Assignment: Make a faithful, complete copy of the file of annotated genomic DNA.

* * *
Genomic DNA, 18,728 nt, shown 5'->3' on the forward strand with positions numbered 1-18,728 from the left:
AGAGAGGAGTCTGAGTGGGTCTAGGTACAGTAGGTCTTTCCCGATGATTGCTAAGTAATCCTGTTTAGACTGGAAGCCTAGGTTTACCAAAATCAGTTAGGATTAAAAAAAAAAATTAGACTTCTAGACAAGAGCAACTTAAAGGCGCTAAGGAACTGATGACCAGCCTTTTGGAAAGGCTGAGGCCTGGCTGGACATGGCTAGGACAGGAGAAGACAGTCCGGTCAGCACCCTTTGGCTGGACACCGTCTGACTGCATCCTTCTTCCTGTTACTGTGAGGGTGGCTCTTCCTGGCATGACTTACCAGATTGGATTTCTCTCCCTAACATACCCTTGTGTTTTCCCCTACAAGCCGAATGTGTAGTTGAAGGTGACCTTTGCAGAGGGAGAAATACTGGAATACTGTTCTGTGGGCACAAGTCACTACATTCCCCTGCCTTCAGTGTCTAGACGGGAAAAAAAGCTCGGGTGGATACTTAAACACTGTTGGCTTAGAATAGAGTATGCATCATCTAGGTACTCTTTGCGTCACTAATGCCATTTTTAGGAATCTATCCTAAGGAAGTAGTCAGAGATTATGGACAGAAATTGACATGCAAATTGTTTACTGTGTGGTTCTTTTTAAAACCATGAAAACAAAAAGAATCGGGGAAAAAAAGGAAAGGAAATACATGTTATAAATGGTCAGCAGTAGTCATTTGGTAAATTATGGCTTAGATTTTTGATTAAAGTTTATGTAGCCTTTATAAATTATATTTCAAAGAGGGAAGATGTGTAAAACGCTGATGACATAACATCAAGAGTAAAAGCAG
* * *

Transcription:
Genomic DNA, 18,728 nt, shown 5'->3' on the forward strand with positions numbered 1-18,728 from the left:
AGAGAGGAGTCTGAGTGGGTCTAGGTACAGTAGGTCTTTCCCGATGATTGCTAAGTAATCCTGTTTAGACTGGAAGCCTAGGTTTACCAAAATCAGTTAGGATTAAAAAAAAAAATTAGACTTCTAGACAAGAGCAACTTAAAGGCGCTAAGGAACTGATGACCAGCCTTTTGGAAAGGCTGAGGCCTGGCTGGACATGGCTAGGACAGGAGAAGACAGTCCGGTCAGCACCCTTTGGCTGGACACCGTCTGACTGCATCCTTCTTCCTGTTACTGTGAGGGTGGCTCTTCCTGGCATGACTTACCAGATTGGATTTCTCTCCCTAACATACCCTTGTGTTTTCCCCTACAAGCCGAATGTGTAGTTGAAGGTGACCTTTGCAGAGGGAGAAATACTGGAATACTGTTCTGTGGGCACAAGTCACTACATTCCCCTGCCTTCAGTGTCTAGACGGGAAAAAAAGCTCGGGTGGATACTTAAACACTGTTGGCTTAGAATAGAGTATGCATCATCTAGGTACTCTTTGCGTCACTAATGCCATTTTTAGGAATCTATCCTAAGGAAGTAGTCAGAGATTATGGACAGAAATTGACATGCAAATTGTTTACTGTGTGGTTCTTTTTAAAACCATGAAAACAAAAAGAATCGGGGAAAAAAAGGAAAGGAAATACATGTTATAAATGGTCAGCAGTAGTCATTTGGTAAATTATGGCTTAGATTTTTGATTAAAGTTTATGTAGCCTTTATAAATTATATTTCAAAGAGGGAAGATGTGTAAAACGCTGATGACATAACATCAAGAGTAAAAGCAG